CFLer Re-Suspended for Sports Betting While Awaiting Arbitration Hearing

Shawn Lemon’s sin was reportedly a parlay worth around $100, but the CFL’s stance suggests it is trying to send a strong message to players that no amount of wagering on its games is acceptable.

Geoff Zochodne - Senior News Analyst at
Geoff Zochodne • Senior News Analyst
Jul 4, 2024 • 17:19 ET • 2 min read
Shawn Lemon Montreal Alouettes CFL
Photo By - USA TODAY Sports

The Canadian Football League’s first foray into sports betting-related discipline has taken another twist. 

On Thursday, the CFL announced an independent arbitrator ruled Montreal Alouettes defensive lineman Shawn Lemon’s suspension for wagering on the league’s games — one of which he played in — was again in effect. 

Lemon was suspended indefinitely in April by the CFL but the veteran defender appealed the decision and started four games for the now 4-0 Alouettes

The three-time Grey Cup champion sought to adjourn an arbitration hearing on the matter scheduled for Thursday until Aug. 1, the CFL said. That prompted the league to request an immediate suspension until the new hearing date that the arbitrator decided was “justified and reasonable,” the league added.

“On August 1-2, the arbitrator will hear from the CFL, and Mr. Lemon and his representation before making a final decision on discipline for wagering on CFL games in 2021 while a member of the Calgary Stampeders,” a press release stated.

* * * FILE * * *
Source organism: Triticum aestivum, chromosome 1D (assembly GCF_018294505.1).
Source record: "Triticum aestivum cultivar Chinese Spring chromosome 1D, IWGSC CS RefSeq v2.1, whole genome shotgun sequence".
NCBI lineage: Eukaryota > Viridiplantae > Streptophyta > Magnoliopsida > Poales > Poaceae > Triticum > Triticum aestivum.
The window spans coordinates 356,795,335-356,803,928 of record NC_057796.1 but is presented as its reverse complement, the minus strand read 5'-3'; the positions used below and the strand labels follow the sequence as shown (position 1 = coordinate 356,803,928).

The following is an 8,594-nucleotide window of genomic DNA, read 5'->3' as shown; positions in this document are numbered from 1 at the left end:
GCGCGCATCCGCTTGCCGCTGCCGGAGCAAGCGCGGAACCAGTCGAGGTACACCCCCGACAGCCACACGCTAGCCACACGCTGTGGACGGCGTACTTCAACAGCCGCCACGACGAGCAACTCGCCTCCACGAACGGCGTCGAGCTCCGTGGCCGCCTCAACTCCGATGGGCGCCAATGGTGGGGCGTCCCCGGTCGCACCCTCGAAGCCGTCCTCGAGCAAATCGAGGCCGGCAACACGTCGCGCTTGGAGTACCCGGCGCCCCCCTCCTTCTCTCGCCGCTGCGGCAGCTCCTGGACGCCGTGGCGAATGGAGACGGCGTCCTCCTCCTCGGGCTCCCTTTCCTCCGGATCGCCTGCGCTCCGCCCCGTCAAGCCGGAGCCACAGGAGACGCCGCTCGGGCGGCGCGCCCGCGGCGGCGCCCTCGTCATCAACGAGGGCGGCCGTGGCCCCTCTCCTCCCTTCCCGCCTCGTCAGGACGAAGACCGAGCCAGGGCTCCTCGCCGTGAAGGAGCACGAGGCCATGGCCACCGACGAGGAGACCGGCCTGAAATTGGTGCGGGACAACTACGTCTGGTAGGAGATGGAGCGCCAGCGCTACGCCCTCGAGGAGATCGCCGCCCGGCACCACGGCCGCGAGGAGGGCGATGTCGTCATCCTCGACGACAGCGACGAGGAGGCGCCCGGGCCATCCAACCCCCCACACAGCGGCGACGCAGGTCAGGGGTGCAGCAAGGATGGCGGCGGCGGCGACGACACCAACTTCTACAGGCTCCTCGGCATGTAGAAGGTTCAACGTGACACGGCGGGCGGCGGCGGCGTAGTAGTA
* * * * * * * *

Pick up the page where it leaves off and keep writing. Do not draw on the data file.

Lemon’s sin was reportedly a parlay worth around $100, but the CFL’s stance suggests it is trying to send a strong message to players that no amount of wagering on its games is acceptable. CFL players are forbidden from betting on the league’s games, although they can wager on other sports.

The CFL’s efforts to discipline Lemon also come as the league, like others, has embraced the legalization and expansion of sports betting by striking business partnerships with bookmakers intended to boost fan interest. The league counts several sports betting companies as authorized gaming operators, including FanDuel, Neo.Bet, and provincial lottery and gaming corporations, such as Loto-Quebec. 

At the same time, the CFL, again, like other leagues, requires players to follow certain rules for gambling. Numerous athletes have run afoul of those rules, prompting the leagues to hand down a variety of punishments.

That's not necessary

CFL Commissioner Randy Ambrosie was public with his support for decriminalizing single-game sports wagering in Canada in 2021. More recently, Ambrosie sent a letter to the Senate of Canada’s Standing Committee on Transport and Communications arguing that a national regulatory framework for sports betting advertising was unnecessary. 

The proposed framework is part of Bill S-269, legislation with a long way to go before it becomes law. Even so, the bill’s introduction has spurred debate about the appropriateness of how bookmakers promote themselves in Canada.

According to the CFL, the league is doing plenty already to manage sports betting advertisements, such as limiting the amount of marketing by its authorized gaming operators during games.

“The CFL has demonstrated its commitment to the integrity of our sport and to a safe sports wagering environment for those who choose to bet on our games,” Ambrosie told the committee. “We strongly believe that the measures we, and other sports leagues, have put in place support our contention that a national framework, as envisioned by Bill S-269, is not necessary.”

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